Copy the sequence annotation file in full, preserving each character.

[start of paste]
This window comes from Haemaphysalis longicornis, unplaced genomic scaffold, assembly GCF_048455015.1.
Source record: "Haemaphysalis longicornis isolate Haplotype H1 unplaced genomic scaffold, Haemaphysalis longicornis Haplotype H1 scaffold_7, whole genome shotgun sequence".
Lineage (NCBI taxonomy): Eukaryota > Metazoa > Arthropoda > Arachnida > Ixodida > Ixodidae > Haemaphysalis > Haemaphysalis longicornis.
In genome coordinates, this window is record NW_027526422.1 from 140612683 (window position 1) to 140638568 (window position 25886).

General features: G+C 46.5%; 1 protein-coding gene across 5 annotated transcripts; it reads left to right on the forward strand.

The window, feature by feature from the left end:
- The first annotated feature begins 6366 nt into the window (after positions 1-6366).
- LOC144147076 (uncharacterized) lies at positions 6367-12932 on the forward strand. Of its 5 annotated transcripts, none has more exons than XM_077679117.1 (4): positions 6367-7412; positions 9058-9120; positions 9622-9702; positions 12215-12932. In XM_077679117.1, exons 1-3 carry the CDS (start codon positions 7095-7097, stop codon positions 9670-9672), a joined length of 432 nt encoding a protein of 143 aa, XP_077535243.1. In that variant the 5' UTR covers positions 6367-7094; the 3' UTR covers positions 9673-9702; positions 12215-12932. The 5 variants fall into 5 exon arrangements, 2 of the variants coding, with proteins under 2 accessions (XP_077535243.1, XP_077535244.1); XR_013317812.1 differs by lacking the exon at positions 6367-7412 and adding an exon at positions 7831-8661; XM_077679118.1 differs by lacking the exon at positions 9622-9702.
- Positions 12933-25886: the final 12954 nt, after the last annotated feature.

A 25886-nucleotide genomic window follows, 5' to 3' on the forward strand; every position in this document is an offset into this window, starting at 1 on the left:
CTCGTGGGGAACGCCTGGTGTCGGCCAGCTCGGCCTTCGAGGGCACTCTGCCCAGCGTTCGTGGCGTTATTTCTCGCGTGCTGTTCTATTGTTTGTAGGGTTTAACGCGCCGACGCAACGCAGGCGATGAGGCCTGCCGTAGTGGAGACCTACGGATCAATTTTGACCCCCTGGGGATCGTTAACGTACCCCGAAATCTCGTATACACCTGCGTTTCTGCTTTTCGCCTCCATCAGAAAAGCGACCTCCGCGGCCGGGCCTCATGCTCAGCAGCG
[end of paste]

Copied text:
This window comes from Haemaphysalis longicornis, unplaced genomic scaffold, assembly GCF_048455015.1.
Source record: "Haemaphysalis longicornis isolate Haplotype H1 unplaced genomic scaffold, Haemaphysalis longicornis Haplotype H1 scaffold_7, whole genome shotgun sequence".
Lineage (NCBI taxonomy): Eukaryota > Metazoa > Arthropoda > Arachnida > Ixodida > Ixodidae > Haemaphysalis > Haemaphysalis longicornis.
In genome coordinates, this window is record NW_027526422.1 from 140612683 (window position 1) to 140638568 (window position 25886).

General features: G+C 46.5%; 1 protein-coding gene across 5 annotated transcripts; it reads left to right on the forward strand.

The window, feature by feature from the left end:
- The first annotated feature begins 6366 nt into the window (after positions 1-6366).
- LOC144147076 (uncharacterized) lies at positions 6367-12932 on the forward strand. Of its 5 annotated transcripts, none has more exons than XM_077679117.1 (4): positions 6367-7412; positions 9058-9120; positions 9622-9702; positions 12215-12932. In XM_077679117.1, exons 1-3 carry the CDS (start codon positions 7095-7097, stop codon positions 9670-9672), a joined length of 432 nt encoding a protein of 143 aa, XP_077535243.1. In that variant the 5' UTR covers positions 6367-7094; the 3' UTR covers positions 9673-9702; positions 12215-12932. The 5 variants fall into 5 exon arrangements, 2 of the variants coding, with proteins under 2 accessions (XP_077535243.1, XP_077535244.1); XR_013317812.1 differs by lacking the exon at positions 6367-7412 and adding an exon at positions 7831-8661; XM_077679118.1 differs by lacking the exon at positions 9622-9702.
- Positions 12933-25886: the final 12954 nt, after the last annotated feature.

A 25886-nucleotide genomic window follows, 5' to 3' on the forward strand; every position in this document is an offset into this window, starting at 1 on the left:
CTCGTGGGGAACGCCTGGTGTCGGCCAGCTCGGCCTTCGAGGGCACTCTGCCCAGCGTTCGTGGCGTTATTTCTCGCGTGCTGTTCTATTGTTTGTAGGGTTTAACGCGCCGACGCAACGCAGGCGATGAGGCCTGCCGTAGTGGAGACCTACGGATCAATTTTGACCCCCTGGGGATCGTTAACGTACCCCGAAATCTCGTATACACCTGCGTTTCTGCTTTTCGCCTCCATCAGAAAAGCGACCTCCGCGGCCGGGCCTCATGCTCAGCAGCG